“Jassie, chill,” Syd tells me, coming closer. “It’s gonna be okay.” It’s hard to tell in the dim light, but I think she’s blushing.
“I guess . . .” I almost choke on the words as they tumble out. “I’ve never really had friends before. And I’ve definitely never dated anyone.” I squeeze my eyes shut. “And I don’t know if I’m gay or bi or what. But I really like you both and I just want us all to get along!”
“We want that, too.” Ams gives me a gentle tap, glancing over at Syd.
Syd pats me on the knee. “Even if we don’t get what we’re going through, we have each other.”
My chest releases a little. I can finally catch my breath. “Thanks.”
Syd gives Ams a quick look. “And just so you know, I think that boys’ side, girls’ side stuff is dumb, anyway. If you ever wanna break the rules, or just ditch, we’re in!”
“Really?” Ams asks, smiling bigger than I’ve ever seen before.
“Yeah!” Syd pumps her fist.
I nod along, feeling a little lightheaded.
Suddenly the room goes dark. I shout in surprise. The ghost! It’s real this time!
Syd shushes me quickly. “It’s just the candle going out! Don’t get us caught!”
I hear Ams get up and move toward the door, nothing but a dim outline in the dark. “We should probably go, anyway.”
“See you at breakfast?” Syd asks Ams as she helps me up.
“Yeah,” Ams agrees. The door opens and the moonlight pours in. “See you then.”
Because Jassie has no close friends and her social life seems to be nonexistent, her parents sign her up for a summer camp focused on the performing arts. They hope she will come out of her shell and perhaps be more popular as a result. Since Jassie doesn’t like sports and likely couldn’t manage a science camp or a space camp, performing arts seems like a logical choice. She quickly connects with Ams and Sydney, two other campers, and before long the three become even more than simply good friends. As the end of camp looms, their relationship is put to the test. All three wonder if the strong bonds they have developed can exist in the real world. There will be challenges ahead for them both logistically and emotionally.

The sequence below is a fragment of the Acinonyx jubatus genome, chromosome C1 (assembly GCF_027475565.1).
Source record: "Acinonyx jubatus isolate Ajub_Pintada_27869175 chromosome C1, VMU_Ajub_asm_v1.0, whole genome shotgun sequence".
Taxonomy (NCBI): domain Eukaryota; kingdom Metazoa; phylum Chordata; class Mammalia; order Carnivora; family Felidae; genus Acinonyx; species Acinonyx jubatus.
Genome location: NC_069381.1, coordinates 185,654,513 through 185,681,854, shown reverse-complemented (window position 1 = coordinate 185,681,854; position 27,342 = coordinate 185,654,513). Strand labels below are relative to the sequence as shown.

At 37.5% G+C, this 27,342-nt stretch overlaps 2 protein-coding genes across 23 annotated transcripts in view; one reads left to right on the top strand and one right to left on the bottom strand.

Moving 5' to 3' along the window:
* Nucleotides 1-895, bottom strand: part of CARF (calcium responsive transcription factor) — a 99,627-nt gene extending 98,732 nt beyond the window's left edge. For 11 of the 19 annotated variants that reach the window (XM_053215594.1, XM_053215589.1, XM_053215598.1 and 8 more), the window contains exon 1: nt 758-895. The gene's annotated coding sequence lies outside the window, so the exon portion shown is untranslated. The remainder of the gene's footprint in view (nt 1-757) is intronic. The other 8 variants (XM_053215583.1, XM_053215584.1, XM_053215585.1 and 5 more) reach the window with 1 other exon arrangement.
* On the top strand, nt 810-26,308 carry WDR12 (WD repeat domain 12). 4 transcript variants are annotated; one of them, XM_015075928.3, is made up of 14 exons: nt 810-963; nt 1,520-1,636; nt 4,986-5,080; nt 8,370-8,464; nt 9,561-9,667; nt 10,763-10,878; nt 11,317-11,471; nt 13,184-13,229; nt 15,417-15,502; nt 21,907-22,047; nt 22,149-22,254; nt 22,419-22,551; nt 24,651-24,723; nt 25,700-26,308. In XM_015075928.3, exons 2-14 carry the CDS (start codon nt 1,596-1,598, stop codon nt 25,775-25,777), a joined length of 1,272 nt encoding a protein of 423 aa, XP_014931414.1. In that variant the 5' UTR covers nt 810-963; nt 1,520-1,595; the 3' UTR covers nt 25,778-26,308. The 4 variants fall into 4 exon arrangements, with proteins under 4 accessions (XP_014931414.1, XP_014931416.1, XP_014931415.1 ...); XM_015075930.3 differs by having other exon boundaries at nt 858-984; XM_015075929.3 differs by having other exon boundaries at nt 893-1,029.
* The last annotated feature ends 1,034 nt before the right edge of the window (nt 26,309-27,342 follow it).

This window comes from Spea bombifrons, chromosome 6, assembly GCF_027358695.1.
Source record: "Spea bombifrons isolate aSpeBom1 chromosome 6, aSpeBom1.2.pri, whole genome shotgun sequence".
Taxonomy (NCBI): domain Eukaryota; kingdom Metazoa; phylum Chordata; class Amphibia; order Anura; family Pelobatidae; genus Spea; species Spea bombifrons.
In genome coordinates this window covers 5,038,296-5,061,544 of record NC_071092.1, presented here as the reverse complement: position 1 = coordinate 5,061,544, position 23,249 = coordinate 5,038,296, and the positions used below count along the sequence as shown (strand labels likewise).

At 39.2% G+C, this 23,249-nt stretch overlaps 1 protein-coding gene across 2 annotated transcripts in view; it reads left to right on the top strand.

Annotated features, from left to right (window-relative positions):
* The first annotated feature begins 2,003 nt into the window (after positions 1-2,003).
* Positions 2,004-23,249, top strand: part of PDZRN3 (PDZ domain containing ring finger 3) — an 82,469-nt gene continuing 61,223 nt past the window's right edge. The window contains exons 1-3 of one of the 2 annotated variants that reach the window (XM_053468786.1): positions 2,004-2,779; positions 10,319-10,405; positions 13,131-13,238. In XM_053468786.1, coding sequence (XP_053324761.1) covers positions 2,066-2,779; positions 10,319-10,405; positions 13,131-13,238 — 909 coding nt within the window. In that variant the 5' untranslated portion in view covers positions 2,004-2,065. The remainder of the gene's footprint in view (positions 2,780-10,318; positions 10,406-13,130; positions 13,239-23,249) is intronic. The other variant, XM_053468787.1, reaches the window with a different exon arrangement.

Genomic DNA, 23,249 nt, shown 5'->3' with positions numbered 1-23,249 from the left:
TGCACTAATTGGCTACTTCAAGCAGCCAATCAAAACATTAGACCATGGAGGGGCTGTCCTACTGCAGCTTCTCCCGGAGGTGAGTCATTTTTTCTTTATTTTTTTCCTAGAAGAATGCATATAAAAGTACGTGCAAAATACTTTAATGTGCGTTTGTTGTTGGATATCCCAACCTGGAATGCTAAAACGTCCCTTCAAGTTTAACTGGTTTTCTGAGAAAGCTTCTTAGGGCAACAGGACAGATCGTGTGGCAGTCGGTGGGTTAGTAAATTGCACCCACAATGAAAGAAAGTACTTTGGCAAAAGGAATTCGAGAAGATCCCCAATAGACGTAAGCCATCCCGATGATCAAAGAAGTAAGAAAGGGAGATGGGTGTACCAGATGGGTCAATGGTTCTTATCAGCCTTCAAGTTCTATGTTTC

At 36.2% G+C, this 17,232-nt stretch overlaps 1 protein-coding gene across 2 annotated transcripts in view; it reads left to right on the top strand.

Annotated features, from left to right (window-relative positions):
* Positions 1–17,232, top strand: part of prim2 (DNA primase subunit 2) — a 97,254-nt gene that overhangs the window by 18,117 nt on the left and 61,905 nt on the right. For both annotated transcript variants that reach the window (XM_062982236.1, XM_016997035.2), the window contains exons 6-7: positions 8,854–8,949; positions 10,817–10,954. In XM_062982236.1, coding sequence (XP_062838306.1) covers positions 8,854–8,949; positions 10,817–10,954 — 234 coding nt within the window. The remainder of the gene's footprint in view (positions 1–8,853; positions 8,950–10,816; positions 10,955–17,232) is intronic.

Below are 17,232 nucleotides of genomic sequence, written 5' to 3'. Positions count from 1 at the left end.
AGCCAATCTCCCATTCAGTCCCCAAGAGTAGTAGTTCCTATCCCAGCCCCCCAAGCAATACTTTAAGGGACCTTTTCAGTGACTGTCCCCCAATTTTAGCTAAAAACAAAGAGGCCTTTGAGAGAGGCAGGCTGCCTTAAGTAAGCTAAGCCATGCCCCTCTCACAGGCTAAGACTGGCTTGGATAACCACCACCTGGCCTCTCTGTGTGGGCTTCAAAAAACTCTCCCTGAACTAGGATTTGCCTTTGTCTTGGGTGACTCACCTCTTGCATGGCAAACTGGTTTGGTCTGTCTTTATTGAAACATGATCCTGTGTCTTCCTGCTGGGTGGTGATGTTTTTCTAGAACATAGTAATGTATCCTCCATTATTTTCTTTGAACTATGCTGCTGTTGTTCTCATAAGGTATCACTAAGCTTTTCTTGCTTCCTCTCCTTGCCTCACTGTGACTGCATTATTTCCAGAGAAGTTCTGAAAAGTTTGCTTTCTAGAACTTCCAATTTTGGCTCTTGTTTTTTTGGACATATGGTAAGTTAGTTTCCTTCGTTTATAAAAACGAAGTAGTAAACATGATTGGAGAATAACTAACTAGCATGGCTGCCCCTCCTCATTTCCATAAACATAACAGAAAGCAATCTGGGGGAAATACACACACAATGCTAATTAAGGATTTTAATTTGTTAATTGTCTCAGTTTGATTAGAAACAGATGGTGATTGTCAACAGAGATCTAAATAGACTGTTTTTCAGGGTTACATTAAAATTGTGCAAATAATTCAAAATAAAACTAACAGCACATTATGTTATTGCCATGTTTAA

Harwood-Jones gives his readers insights into young adults who are part of the LGBTQ community in a way that shows compassion and understanding for his characters. Syd is the rebel who seemingly has no fears about confronting what she doesn’t like – until she faces the reality of returning home when camp ends. Jassie is the introvert and dreamer who usually finds it easier to simply avoid reality. She is strongly and unexpectedly attracted to Syd. The third member of the triad is Ams, a musical talent who prefers using the pronouns ‘they’ and ‘them’ rather than ‘he’ and ‘she’ since Ams doesn’t really fit into any gender category. Both Syd and Jassie find themselves emotionally and romantically attracted to Ams, and so the love trio is formed.
The setting of a summer camp is ideal for the author’s purposes. The three main characters connect very quickly and strongly, and, while this might seem unusual in other circumstances, the fact that camp is a new and different environment which lasts for only one month makes the relationship somewhat more believable. As well, We Three is written with high-interest, low-vocab students in mind (RL 4.5), and so the story moves in a very quick and straightforward way, typical of this type of novel. Both characters and setting are described in broad strokes, without great detail – a technique which lends itself to this genre of young adult novel.
Lorimer has published We Three as part of their “Real Love” series which they advertise as “Diverse romances for today’s teens”. The book will have appeal for any teens who may find themselves questioning their gender identity, and its contents allows other young adult readers an insight into the queer community. We Three would be a valuable addition to high school libraries.
Ann Ketcheson, a retired secondary school teacher-librarian and classroom teacher of English and French, lives in Ottawa, Ontario.